First, Cal acts as a mother figure for Scout. For example, after Cal gets after Scout for how she treats Walter Cunningham early in the novel, Scout is angry at her. However, when she returns from school Cal is nice to her and cooks her some crackling bread. In this way she is mothering Scout and disciplining her at the same time.
Second, she acts as a counterpoint to Aunt Alexandra. In the previous example, Cal scolds Scout for embarrassing Walter at lunch. Cal emphasizes to Scout that while she might be of a higher social class than Walter, she still must respect his wishes.
It is no coincidence that later in the book, Alexandra makes an entirely different point. She tells Scout that she is too good to socialize with Walter; Finches don't socialize with white trash. Because of Cal's influence, Scout is able to see both sides of the issue and come to her own conclusion.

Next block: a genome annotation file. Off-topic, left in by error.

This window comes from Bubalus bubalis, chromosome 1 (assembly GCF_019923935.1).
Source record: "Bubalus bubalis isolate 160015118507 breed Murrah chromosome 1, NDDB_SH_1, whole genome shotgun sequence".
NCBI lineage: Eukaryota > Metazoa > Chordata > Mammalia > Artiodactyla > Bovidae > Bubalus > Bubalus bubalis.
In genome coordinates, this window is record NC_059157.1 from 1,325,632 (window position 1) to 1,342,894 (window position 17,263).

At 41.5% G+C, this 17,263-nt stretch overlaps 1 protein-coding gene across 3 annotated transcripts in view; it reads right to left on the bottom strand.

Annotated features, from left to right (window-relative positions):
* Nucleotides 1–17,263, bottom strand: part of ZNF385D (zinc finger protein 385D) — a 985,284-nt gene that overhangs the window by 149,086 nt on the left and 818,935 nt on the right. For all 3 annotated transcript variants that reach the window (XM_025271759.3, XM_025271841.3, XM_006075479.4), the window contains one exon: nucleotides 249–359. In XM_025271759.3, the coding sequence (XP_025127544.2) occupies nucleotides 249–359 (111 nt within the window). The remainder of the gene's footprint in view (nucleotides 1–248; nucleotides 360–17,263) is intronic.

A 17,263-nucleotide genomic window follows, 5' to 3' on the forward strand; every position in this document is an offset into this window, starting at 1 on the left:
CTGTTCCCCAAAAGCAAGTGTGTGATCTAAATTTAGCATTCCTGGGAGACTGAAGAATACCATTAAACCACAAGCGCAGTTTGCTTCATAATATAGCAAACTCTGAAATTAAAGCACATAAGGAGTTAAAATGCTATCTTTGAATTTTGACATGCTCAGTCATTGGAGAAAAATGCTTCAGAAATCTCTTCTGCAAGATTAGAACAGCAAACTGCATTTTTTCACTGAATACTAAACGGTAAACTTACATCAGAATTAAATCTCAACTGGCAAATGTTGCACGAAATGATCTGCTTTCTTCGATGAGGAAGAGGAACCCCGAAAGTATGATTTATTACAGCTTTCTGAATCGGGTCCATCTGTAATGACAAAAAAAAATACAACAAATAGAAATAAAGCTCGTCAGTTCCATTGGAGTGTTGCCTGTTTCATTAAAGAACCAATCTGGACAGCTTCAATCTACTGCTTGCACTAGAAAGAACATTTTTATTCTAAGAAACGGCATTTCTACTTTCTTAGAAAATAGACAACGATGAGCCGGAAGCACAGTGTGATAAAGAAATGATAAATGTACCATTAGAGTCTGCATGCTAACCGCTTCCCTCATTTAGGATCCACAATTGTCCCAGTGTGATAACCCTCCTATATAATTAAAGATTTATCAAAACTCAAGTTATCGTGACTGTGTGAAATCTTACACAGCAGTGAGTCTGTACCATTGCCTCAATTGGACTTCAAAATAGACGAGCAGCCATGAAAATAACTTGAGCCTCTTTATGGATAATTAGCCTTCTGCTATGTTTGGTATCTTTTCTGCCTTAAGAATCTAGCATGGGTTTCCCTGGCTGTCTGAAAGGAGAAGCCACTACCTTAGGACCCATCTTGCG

Cal also serves to show Scout a different side of Maycomb society. Look at all that Scout and Jem learn when Cal takes them to her black church. She realizes that Cal exists in two different words - a black world at home and a white one with Scout's family. This parallels nicely how Scout is caught between worlds - becoming a young woman and being a tom boy, becoming an adult and still relishing her childhood, being exposed to some of the negative experiences in Maycomb while still being innocent.
Cal teaches Scout never to discriminate against anyone. When Walter Cunningham comes to the house he uses a lot of syrup and Cal tells Scout discriminating against people like this is rude and not everyone is as lucky as they are. She instills good values within the children as the absence of the mother.